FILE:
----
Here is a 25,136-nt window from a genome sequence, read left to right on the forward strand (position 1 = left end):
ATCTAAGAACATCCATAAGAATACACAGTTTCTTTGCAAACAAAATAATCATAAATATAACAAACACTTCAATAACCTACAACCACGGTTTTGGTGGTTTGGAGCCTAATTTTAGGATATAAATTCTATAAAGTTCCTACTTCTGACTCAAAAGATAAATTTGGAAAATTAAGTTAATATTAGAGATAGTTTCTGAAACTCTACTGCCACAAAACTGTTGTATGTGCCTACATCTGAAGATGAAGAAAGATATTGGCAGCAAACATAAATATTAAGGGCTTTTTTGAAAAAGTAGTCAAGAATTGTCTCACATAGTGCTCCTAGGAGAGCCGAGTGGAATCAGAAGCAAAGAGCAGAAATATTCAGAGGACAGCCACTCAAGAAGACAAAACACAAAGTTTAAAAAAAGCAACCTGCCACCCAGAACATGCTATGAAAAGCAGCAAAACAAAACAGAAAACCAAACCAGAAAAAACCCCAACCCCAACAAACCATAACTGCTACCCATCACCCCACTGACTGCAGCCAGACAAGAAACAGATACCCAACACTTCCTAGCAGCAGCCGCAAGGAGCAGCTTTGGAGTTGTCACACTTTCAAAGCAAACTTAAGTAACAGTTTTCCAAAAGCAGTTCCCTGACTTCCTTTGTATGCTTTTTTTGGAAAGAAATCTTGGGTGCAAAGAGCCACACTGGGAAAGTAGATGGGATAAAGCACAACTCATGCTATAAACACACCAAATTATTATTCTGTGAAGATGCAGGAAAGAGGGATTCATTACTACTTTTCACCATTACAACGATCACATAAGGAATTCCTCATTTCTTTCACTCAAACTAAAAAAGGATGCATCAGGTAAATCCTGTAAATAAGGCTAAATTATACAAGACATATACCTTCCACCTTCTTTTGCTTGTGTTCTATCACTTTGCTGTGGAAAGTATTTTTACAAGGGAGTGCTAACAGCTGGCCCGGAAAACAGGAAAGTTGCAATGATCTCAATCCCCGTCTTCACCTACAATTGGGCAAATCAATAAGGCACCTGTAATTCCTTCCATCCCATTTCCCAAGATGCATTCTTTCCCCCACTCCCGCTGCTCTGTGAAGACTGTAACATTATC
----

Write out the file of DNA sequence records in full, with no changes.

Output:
Here is a 25,136-nt window from a genome sequence, read left to right on the forward strand (position 1 = left end):
ATCTAAGAACATCCATAAGAATACACAGTTTCTTTGCAAACAAAATAATCATAAATATAACAAACACTTCAATAACCTACAACCACGGTTTTGGTGGTTTGGAGCCTAATTTTAGGATATAAATTCTATAAAGTTCCTACTTCTGACTCAAAAGATAAATTTGGAAAATTAAGTTAATATTAGAGATAGTTTCTGAAACTCTACTGCCACAAAACTGTTGTATGTGCCTACATCTGAAGATGAAGAAAGATATTGGCAGCAAACATAAATATTAAGGGCTTTTTTGAAAAAGTAGTCAAGAATTGTCTCACATAGTGCTCCTAGGAGAGCCGAGTGGAATCAGAAGCAAAGAGCAGAAATATTCAGAGGACAGCCACTCAAGAAGACAAAACACAAAGTTTAAAAAAAGCAACCTGCCACCCAGAACATGCTATGAAAAGCAGCAAAACAAAACAGAAAACCAAACCAGAAAAAACCCCAACCCCAACAAACCATAACTGCTACCCATCACCCCACTGACTGCAGCCAGACAAGAAACAGATACCCAACACTTCCTAGCAGCAGCCGCAAGGAGCAGCTTTGGAGTTGTCACACTTTCAAAGCAAACTTAAGTAACAGTTTTCCAAAAGCAGTTCCCTGACTTCCTTTGTATGCTTTTTTTGGAAAGAAATCTTGGGTGCAAAGAGCCACACTGGGAAAGTAGATGGGATAAAGCACAACTCATGCTATAAACACACCAAATTATTATTCTGTGAAGATGCAGGAAAGAGGGATTCATTACTACTTTTCACCATTACAACGATCACATAAGGAATTCCTCATTTCTTTCACTCAAACTAAAAAAGGATGCATCAGGTAAATCCTGTAAATAAGGCTAAATTATACAAGACATATACCTTCCACCTTCTTTTGCTTGTGTTCTATCACTTTGCTGTGGAAAGTATTTTTACAAGGGAGTGCTAACAGCTGGCCCGGAAAACAGGAAAGTTGCAATGATCTCAATCCCCGTCTTCACCTACAATTGGGCAAATCAATAAGGCACCTGTAATTCCTTCCATCCCATTTCCCAAGATGCATTCTTTCCCCCACTCCCGCTGCTCTGTGAAGACTGTAACATTATC